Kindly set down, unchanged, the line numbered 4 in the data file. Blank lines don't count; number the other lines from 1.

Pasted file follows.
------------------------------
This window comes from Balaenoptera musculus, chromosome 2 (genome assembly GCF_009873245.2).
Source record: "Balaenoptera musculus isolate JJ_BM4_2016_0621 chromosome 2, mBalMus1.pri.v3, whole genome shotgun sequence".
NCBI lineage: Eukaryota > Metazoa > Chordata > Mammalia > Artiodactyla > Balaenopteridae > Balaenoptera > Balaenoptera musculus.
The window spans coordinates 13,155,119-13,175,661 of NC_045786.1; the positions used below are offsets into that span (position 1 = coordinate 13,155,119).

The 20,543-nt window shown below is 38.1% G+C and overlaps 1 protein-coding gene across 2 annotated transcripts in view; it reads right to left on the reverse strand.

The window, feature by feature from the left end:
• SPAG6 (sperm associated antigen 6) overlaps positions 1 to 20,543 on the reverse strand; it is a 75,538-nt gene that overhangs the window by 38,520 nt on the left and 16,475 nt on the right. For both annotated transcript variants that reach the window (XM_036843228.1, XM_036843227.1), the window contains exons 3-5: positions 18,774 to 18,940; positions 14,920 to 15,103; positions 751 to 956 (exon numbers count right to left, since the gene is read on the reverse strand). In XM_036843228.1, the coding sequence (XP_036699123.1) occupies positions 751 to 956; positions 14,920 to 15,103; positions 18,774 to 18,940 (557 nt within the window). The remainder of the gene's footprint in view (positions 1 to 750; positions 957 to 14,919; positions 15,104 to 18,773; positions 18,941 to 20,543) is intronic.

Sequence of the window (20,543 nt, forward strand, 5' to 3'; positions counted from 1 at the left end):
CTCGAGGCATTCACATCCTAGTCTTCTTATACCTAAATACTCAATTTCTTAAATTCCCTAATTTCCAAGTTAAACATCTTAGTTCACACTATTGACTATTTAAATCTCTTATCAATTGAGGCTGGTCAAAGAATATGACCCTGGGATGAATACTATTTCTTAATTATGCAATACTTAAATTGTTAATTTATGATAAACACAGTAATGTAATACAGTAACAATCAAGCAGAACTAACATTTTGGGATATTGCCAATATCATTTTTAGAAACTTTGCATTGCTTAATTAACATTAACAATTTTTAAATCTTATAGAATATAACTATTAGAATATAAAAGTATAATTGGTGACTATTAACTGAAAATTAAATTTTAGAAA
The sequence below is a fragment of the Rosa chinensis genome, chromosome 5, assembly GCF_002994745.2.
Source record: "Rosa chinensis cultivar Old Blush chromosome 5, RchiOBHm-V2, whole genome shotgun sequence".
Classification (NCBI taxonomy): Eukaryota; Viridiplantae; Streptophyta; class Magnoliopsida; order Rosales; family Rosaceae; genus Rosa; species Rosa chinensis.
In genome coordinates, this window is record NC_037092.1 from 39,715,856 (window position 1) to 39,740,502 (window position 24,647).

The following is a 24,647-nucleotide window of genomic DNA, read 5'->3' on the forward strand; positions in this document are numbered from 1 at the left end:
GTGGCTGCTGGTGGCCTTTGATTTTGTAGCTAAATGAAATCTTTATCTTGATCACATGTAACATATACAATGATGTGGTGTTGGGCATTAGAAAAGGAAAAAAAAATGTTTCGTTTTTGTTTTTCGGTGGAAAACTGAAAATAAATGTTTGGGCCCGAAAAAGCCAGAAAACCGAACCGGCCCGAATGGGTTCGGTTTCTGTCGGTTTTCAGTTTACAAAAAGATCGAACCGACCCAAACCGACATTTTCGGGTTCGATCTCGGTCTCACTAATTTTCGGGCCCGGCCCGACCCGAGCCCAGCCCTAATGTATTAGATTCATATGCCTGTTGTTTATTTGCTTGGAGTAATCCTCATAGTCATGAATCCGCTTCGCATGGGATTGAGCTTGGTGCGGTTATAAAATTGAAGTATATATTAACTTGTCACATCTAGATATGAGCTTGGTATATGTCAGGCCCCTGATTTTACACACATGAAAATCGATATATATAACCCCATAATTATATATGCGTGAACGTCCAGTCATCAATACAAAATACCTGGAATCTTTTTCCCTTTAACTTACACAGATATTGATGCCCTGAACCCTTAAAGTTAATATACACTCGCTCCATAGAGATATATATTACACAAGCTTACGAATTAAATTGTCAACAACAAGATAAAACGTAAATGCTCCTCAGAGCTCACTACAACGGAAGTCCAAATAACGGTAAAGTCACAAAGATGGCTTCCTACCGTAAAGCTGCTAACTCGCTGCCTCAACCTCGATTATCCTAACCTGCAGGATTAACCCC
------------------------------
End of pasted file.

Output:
The window spans coordinates 13,155,119-13,175,661 of NC_045786.1; the positions used below are offsets into that span (position 1 = coordinate 13,155,119).